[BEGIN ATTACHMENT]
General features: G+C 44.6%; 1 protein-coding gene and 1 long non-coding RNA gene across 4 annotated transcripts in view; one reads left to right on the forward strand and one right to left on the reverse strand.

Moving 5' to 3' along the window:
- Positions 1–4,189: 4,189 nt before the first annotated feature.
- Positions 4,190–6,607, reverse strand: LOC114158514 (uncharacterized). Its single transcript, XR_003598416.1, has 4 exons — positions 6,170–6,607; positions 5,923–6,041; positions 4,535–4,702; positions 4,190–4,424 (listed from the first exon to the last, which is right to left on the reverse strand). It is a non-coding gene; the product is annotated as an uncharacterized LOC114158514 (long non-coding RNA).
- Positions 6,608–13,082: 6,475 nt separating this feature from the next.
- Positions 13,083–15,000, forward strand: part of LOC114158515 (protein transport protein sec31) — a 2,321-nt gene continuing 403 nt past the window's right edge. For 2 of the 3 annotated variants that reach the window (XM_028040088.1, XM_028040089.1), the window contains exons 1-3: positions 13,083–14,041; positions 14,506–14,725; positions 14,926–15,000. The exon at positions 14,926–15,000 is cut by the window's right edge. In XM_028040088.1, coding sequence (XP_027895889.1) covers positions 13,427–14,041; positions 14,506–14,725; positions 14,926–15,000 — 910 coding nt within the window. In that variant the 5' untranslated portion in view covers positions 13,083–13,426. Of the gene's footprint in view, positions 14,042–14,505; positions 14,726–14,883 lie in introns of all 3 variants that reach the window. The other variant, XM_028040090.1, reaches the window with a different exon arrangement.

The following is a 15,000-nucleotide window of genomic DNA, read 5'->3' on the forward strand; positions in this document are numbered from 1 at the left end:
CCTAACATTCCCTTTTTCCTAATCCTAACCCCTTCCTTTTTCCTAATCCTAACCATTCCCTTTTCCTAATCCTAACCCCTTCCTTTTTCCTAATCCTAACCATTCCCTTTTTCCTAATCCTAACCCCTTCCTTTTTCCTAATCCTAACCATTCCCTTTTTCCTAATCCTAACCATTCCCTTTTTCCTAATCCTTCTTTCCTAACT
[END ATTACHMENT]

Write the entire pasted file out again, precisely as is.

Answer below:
General features: G+C 44.6%; 1 protein-coding gene and 1 long non-coding RNA gene across 4 annotated transcripts in view; one reads left to right on the forward strand and one right to left on the reverse strand.

Moving 5' to 3' along the window:
- Positions 1–4,189: 4,189 nt before the first annotated feature.
- Positions 4,190–6,607, reverse strand: LOC114158514 (uncharacterized). Its single transcript, XR_003598416.1, has 4 exons — positions 6,170–6,607; positions 5,923–6,041; positions 4,535–4,702; positions 4,190–4,424 (listed from the first exon to the last, which is right to left on the reverse strand). It is a non-coding gene; the product is annotated as an uncharacterized LOC114158514 (long non-coding RNA).
- Positions 6,608–13,082: 6,475 nt separating this feature from the next.
- Positions 13,083–15,000, forward strand: part of LOC114158515 (protein transport protein sec31) — a 2,321-nt gene continuing 403 nt past the window's right edge. For 2 of the 3 annotated variants that reach the window (XM_028040088.1, XM_028040089.1), the window contains exons 1-3: positions 13,083–14,041; positions 14,506–14,725; positions 14,926–15,000. The exon at positions 14,926–15,000 is cut by the window's right edge. In XM_028040088.1, coding sequence (XP_027895889.1) covers positions 13,427–14,041; positions 14,506–14,725; positions 14,926–15,000 — 910 coding nt within the window. In that variant the 5' untranslated portion in view covers positions 13,083–13,426. Of the gene's footprint in view, positions 14,042–14,505; positions 14,726–14,883 lie in introns of all 3 variants that reach the window. The other variant, XM_028040090.1, reaches the window with a different exon arrangement.

The following is a 15,000-nucleotide window of genomic DNA, read 5'->3' on the forward strand; positions in this document are numbered from 1 at the left end:
CCTAACATTCCCTTTTTCCTAATCCTAACCCCTTCCTTTTTCCTAATCCTAACCATTCCCTTTTCCTAATCCTAACCCCTTCCTTTTTCCTAATCCTAACCATTCCCTTTTTCCTAATCCTAACCCCTTCCTTTTTCCTAATCCTAACCATTCCCTTTTTCCTAATCCTAACCATTCCCTTTTTCCTAATCCTTCTTTCCTAACT